The first thing Stephen Lotinga does, as I put my phone on the table between us to activate the voice recording app, is to do the same with his own device. “Do you mind?” he asks, motioning toward his phone. “Sorry, but I’ve been in this game far too long not to.”
Indeed he has. “The game” the new Publishers Association c.e.o. refers to is Lotinga’s past which has largely been in the political sphere, including as senior public policy adviser for PR powerhouse Bell Pottinger, but mostly in various advisory and communications roles for the Liberal Democrats, culminating in a position in the very centre of government as Nick Clegg’s chief spin doctor in the last year of Clegg’s spell as deputy prime minister.
If you are the type who thinks “Westminster spin doctor” and immediately conjures up the image of Peter Capaldi’s sweary rottweiler Malcolm Tucker of “The Thick of It” fame, you will be disarmed by Lotinga. He is not unassuming - he is well over six feet tall with a presence that can fill a room - but is measured and thoughtful on policy questions.
He is also just a month and a half into his role when we sit down to talk, and a good chunk of his first few weeks has been spent gathering intel. He says: “I’ve been enormously fortunate that my predecessor [Richard Mollett] left the PA in very good shape and I inherited a strong team. But I think the first part of my job had to be to go out and meet our members, those people with vast experience in the industry, and talk to them about how they think and feel in regards to the PA and what the challenges they are facing.”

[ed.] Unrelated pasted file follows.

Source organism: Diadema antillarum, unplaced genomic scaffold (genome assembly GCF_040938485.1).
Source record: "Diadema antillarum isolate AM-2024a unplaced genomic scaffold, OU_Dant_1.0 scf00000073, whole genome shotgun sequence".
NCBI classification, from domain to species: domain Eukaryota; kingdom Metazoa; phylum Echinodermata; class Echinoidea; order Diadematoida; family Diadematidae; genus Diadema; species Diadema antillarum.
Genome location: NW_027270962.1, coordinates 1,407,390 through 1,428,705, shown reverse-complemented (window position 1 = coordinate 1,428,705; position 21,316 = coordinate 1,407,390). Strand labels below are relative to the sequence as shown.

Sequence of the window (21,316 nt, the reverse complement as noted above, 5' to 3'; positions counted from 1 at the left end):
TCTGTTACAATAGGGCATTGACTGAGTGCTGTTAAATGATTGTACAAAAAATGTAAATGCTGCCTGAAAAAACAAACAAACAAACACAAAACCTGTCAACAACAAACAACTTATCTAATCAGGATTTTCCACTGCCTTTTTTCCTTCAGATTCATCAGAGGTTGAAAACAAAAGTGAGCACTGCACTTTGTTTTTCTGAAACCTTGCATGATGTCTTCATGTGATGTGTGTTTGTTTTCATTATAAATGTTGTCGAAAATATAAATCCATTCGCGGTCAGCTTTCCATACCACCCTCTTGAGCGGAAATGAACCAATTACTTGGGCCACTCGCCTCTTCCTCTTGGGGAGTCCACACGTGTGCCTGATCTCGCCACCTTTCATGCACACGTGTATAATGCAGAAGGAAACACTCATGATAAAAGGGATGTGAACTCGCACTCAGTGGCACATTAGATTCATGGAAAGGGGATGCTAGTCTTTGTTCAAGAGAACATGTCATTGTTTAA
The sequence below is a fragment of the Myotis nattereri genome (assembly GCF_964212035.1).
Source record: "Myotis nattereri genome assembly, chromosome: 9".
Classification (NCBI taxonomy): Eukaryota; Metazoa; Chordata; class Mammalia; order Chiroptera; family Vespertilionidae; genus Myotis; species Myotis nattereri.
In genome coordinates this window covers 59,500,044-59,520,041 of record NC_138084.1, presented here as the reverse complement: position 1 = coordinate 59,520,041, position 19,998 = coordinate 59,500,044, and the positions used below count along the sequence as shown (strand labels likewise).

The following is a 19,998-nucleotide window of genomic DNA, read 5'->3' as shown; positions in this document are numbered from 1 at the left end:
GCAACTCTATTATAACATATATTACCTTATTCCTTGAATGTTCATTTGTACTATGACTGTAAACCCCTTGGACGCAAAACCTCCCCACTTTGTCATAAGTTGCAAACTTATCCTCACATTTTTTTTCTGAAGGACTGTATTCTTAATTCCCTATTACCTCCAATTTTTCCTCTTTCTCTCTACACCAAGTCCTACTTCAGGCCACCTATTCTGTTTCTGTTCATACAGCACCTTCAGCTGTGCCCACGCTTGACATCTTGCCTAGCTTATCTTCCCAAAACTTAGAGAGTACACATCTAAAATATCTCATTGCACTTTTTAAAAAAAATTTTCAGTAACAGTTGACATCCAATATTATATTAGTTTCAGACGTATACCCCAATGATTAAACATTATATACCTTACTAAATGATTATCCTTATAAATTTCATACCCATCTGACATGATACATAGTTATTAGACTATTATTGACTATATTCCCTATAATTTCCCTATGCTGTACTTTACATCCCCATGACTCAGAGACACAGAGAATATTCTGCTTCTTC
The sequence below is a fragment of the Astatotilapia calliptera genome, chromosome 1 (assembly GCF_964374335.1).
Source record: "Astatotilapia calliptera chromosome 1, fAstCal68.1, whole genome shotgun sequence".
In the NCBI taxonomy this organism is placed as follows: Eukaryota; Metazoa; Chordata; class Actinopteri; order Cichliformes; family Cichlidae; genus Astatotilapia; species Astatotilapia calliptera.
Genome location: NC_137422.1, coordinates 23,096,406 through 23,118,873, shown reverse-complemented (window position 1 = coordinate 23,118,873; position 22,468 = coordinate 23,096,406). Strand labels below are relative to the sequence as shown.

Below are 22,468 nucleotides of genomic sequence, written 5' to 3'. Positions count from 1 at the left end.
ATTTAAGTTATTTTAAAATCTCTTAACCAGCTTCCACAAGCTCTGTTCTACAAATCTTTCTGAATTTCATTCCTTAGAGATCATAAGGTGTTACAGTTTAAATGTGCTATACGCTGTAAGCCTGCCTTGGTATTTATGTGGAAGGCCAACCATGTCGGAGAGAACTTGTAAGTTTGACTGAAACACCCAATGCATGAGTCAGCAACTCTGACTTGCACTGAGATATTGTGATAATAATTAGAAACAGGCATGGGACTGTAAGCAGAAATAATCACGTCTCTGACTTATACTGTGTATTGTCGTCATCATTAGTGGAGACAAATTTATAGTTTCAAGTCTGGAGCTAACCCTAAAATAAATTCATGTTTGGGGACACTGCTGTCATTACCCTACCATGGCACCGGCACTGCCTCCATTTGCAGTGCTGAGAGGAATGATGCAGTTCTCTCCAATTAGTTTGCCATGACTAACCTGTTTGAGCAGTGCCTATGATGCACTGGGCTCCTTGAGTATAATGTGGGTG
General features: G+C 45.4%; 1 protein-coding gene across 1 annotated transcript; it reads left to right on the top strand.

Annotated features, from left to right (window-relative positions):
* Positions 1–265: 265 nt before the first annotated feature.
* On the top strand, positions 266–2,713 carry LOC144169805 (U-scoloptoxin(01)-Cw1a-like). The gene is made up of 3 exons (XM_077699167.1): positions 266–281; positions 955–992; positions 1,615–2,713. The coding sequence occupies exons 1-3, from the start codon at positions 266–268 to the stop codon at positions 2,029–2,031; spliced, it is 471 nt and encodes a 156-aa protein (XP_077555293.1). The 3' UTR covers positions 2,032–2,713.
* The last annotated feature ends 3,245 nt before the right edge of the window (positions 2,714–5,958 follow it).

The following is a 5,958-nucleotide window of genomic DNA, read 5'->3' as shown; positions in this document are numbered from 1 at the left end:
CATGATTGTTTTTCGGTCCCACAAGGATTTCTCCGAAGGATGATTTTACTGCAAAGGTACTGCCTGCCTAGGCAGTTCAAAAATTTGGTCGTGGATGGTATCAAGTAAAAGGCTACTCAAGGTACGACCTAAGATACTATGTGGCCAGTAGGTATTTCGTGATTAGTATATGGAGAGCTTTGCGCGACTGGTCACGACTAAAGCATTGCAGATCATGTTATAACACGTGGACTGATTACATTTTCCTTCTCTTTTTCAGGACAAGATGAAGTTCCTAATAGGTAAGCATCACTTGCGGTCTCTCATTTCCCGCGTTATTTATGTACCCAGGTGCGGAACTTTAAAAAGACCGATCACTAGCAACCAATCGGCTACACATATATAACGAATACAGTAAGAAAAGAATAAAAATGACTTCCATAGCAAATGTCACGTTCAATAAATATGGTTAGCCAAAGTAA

Part of the reason he is doing this is that he hopes to make the PA a more efficient machine. “My guiding principle to what I am doing for the PA is to provide value for money,” Lotinga says. “I mean that for every single member, however big or small they are. There are members who spend a lot of money with us - they need to understand there is a purpose for that, a value for that. But we have to communicate that to even the small businesses that are paying several hundred pounds [in membership fees]. Having run a small business myself in the past, I know that every single penny counts. Frankly, if you are delving deep into your pockets to pay into a trade body, you need to have an idea what it is for.”
He foresees his PA broadly focusing on three planks: influence, insight and access to services. By influence he means the PA’s campaigning voice for the industry in the wider world and its lobbying in Westminster and Brussels - ”it is something we already do well, but we cannot rest on our laurels and there are areas we can improve on”.
Insight includes the market statistics the PA already provides, but Lotinga believes the trade body must expand its remit in this area: “We will also seek to explain to [members] how changes in policy in the wider world are going to impact on their business. An example at the moment is the apprenticeship levy—how we are going to shape that as an industry? How can we ensure companies that are paying into it benefit? How can we create common industry standards?”
Lastly, and perhaps crucially with his eye on value for money, Lotinga says he wants to spend “a lot of time” on improving PA members’ access to the services it provides.
He explains: “There are a whole host of things we are doing at the moment, some of which some members know about, but some don’t; some which members choose to use, some they don’t. I want to look at that and what sorts of services we will need to provide in the future. To do that I need to understand much more from our members: where they are going and what business models they are going to be operating in the future.”